Michael Gerson on the New Social Gospel

George W. Bush & Michael GersonMichael Gerson, former speech writer and policy adviser to President Bush, has written an important essay for Newsweek titled “A New Social Gospel.” The topic of the article is summed up nicely in the subtitle, “Many evangelicals are chafing at the narrowness of the religious right. A new faith-based agenda.”

Gerson argues that the latest generation of evangelicals is more holistic in its political activism. Gone are the days of Jerry Falwell and Pat Robertson and the rallying of evangelical troops against abortion, gay marriage, and prayerless schoolhouses with the Ten Commandments stripped from their walls.

The concerns of the new evangelical movement are closer to those of Bono than of Bauer. In other words, the new generation is just as likely to spend time and energy fighting AIDS in Africa, war in Darfur, and poverty in the Third World, as they are confronting abortion in the United States.

I think that Gerson is probably right on target with his description of the evangelical landscape with respect to its political advocacy. But I am also a little concerned with a descriptions such as his that focus exclusively on evangelicals as a political constituency.

Far too many pols (and I’m afraid too many evangelicals) define evangelicalism in terms of what political causes it supports/opposes. This kind of description is a symptom of the larger identity crisis that American evangelicals are having today. Evangelicalism has become so doctrinally and theologically amorphous that descriptions of it have less to do with the Gospel that it supposedly confesses and more to do with the politics it espouses.

No doubt, there are some evangelicals who broaden their activism because they wish to broaden their appeal to the culture. For example, the emerging church is a case in point of those who are leaving behind the traditional issues associated with evangelical activism. In as much as the culture castigates opponents of abortion and homosexual “marriage,” emerging evangelicals are all too eager to replace the old issues with the cause du jour of the celebrity class.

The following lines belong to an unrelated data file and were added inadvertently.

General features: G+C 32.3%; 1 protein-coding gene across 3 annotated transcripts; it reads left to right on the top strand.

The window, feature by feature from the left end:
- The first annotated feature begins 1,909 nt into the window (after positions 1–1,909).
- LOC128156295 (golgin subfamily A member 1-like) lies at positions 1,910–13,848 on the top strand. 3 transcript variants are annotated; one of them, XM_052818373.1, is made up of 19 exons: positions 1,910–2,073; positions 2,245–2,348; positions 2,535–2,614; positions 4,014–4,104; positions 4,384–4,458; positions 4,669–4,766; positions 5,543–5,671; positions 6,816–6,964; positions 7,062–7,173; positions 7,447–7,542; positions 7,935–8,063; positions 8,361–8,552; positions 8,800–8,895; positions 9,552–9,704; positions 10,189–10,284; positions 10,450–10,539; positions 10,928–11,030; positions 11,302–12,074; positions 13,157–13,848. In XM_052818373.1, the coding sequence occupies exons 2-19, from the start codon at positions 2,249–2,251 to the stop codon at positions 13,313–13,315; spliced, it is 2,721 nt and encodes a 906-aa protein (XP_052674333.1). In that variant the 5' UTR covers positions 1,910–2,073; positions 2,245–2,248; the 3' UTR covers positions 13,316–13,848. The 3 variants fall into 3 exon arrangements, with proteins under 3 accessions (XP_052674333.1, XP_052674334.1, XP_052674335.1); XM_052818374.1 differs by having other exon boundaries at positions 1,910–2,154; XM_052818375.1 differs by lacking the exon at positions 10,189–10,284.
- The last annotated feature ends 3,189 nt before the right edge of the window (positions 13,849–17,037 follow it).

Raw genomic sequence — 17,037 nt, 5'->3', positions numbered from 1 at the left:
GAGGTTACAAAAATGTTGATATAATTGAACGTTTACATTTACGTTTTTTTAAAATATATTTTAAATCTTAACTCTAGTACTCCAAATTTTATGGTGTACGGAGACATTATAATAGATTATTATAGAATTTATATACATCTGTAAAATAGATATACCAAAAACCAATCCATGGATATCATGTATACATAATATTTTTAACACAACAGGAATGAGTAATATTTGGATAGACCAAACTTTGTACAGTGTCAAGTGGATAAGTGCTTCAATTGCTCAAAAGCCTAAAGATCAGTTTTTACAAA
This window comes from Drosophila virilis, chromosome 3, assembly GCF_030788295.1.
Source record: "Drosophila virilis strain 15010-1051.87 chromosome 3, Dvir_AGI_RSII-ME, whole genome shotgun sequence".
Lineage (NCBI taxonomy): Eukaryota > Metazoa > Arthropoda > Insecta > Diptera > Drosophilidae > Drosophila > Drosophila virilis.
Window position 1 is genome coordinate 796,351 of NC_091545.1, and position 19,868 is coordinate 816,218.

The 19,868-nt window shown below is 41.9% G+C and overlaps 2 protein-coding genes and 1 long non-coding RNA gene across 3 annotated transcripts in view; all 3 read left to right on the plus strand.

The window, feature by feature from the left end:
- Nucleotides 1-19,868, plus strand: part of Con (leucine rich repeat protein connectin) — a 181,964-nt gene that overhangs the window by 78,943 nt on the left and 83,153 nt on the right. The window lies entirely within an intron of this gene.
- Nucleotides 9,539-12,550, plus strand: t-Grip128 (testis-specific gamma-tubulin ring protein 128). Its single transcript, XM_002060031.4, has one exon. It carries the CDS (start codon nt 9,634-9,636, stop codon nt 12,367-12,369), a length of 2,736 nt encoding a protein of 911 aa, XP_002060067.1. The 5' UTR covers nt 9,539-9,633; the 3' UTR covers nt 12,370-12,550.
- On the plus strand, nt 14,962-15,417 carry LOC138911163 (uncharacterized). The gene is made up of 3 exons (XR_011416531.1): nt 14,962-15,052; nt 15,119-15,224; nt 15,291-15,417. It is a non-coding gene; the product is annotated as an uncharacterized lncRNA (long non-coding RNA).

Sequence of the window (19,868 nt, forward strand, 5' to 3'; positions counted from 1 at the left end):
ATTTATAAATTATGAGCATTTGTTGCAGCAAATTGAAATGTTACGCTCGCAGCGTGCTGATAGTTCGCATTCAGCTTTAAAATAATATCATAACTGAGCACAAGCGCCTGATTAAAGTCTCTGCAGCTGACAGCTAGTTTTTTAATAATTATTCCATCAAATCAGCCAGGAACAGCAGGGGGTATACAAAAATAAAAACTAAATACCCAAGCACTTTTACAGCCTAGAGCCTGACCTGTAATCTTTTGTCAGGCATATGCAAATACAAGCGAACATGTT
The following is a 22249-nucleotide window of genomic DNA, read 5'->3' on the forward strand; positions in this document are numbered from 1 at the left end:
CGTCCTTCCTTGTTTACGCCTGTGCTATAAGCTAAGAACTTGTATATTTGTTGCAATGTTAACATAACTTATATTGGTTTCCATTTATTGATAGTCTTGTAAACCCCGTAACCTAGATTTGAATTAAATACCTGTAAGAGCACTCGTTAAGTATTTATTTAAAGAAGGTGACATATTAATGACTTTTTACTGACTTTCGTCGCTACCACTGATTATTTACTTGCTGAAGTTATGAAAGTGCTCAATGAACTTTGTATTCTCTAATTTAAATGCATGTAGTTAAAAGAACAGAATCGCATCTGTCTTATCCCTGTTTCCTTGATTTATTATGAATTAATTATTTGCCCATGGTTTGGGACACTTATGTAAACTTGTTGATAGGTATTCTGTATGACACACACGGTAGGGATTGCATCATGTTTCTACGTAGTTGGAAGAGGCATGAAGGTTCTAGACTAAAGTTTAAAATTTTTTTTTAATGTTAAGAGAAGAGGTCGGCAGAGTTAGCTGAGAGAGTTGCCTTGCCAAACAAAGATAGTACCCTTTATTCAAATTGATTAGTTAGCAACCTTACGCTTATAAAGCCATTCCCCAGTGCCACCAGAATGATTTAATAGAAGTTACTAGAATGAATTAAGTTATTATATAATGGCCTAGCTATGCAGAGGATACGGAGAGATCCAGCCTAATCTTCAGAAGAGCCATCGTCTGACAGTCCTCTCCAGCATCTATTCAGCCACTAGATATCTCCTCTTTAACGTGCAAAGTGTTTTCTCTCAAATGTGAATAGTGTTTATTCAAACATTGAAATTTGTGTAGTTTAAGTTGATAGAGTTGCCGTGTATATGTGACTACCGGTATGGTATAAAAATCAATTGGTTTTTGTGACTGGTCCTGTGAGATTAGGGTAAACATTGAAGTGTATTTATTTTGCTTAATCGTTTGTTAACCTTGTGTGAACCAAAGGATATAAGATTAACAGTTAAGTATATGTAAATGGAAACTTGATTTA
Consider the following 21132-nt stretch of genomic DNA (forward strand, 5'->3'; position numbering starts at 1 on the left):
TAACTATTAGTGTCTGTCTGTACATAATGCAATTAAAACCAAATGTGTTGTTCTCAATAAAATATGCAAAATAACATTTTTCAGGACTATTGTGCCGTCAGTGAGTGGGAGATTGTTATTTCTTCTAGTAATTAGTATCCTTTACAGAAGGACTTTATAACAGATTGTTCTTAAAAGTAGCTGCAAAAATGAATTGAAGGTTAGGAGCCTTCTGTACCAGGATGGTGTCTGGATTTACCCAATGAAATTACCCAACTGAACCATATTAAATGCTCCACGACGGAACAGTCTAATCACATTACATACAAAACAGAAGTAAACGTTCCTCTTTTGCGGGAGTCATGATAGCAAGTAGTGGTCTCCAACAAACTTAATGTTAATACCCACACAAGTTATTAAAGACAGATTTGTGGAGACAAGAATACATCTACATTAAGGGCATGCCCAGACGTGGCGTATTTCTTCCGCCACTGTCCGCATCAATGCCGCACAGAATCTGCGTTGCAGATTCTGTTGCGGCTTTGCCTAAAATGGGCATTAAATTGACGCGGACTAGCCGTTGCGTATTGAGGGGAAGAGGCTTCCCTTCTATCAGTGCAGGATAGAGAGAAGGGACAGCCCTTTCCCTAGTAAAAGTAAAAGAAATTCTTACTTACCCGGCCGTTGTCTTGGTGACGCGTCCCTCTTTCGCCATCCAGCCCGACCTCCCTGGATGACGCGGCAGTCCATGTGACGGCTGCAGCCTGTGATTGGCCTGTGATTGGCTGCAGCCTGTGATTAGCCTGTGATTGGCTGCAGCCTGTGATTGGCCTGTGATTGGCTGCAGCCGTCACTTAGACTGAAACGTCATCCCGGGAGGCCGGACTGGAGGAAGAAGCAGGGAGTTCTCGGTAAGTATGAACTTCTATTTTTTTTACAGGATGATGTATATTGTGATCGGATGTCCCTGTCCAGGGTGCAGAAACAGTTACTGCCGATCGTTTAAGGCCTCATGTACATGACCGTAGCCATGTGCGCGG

Evangelical Christians would do well to listen to how they are portrayed in the popular media. Sometimes hearing such descriptions can be like looking at oneself in a broken mirror that distorts just as much as it reflects. But sometimes, even broken mirrors reveal some blemishes. In this case, the blemish is the vacuity that bedevils so much of evangelicalism.

May God grant evangelicals to recover their faithful proclamation of the evangel for which they are named. And may the world take note of us not because of our solidarity with Bono, but because of our proclamation of and submission to the crucified and risen Lord, Jesus Christ.

5 Responses to Michael Gerson on the New Social Gospel

  1. Paul November 7, 2006 at 4:46 pm #

    Denny,

    an interesting quote from you:

    “No doubt, there are some evangelicals who broaden their activism because they wish to broaden their appeal to the culture. For example, the emerging church is a case in point of those who are leaving behind the traditional issues associated with evangelical activism. In as much as the culture castigates opponents of abortion and homosexual “marriage,” emerging evangelicals are all too eager to replace the old issues with the cause du jour of the celebrity class.”

    I think you miss the point here. As I understand it (and as I try to live it) the point comes down to this: the great commission dictates that we all become evangelists. The thing is, what’s the best way to be an evangelist? To tell people about God, and then do your best to vote the right way? Or is it better to SHOW people the great commission through love and understanding? To talk about Jesus is to talk a good game, but to try to live like Jesus is to walk a good walk. Which is better is up to you. If that means solidarity with Jesus Christ and Bono, then so be it.

  2. Mr. Teko November 8, 2006 at 1:10 am #

    Dr. Burk,

    Social concerns have dominated evangelical identity in the United States for at least the last 150 years. That’s why attempts at finding some common theological denominator beyond inerrancy between evangelicals always fail, because theology has never been at the heart of evangelicalism as have such issues as Prohibition, abortion, etc. When you get a chance sometime, pick up D.G. Hart’s “Decontructing Evangelicalism” or his other works on the evangelicalism to get a conservative Reformed perspective on this.

    Regards,
    Mr. Teko

  3. debbie November 17, 2006 at 4:48 pm #

    Newsweek has a new blog called on faith.
    Richard Land. Albert Mohler & Brian McClaren debate on moral truth among other people of other faiths

    http://www.newsweek.washingtonpost.com/onfaith/

  4. debbie November 17, 2006 at 4:49 pm #

    Newsweek has a new blog called on faith.
    Richard Land. Albert Mohler & Brian McClaren debate on moral truth among other people of other faiths

    newsweek.washingtonpost.com/onfaith/

  5. debbie November 17, 2006 at 4:50 pm #

    please erase my first message, invalid url

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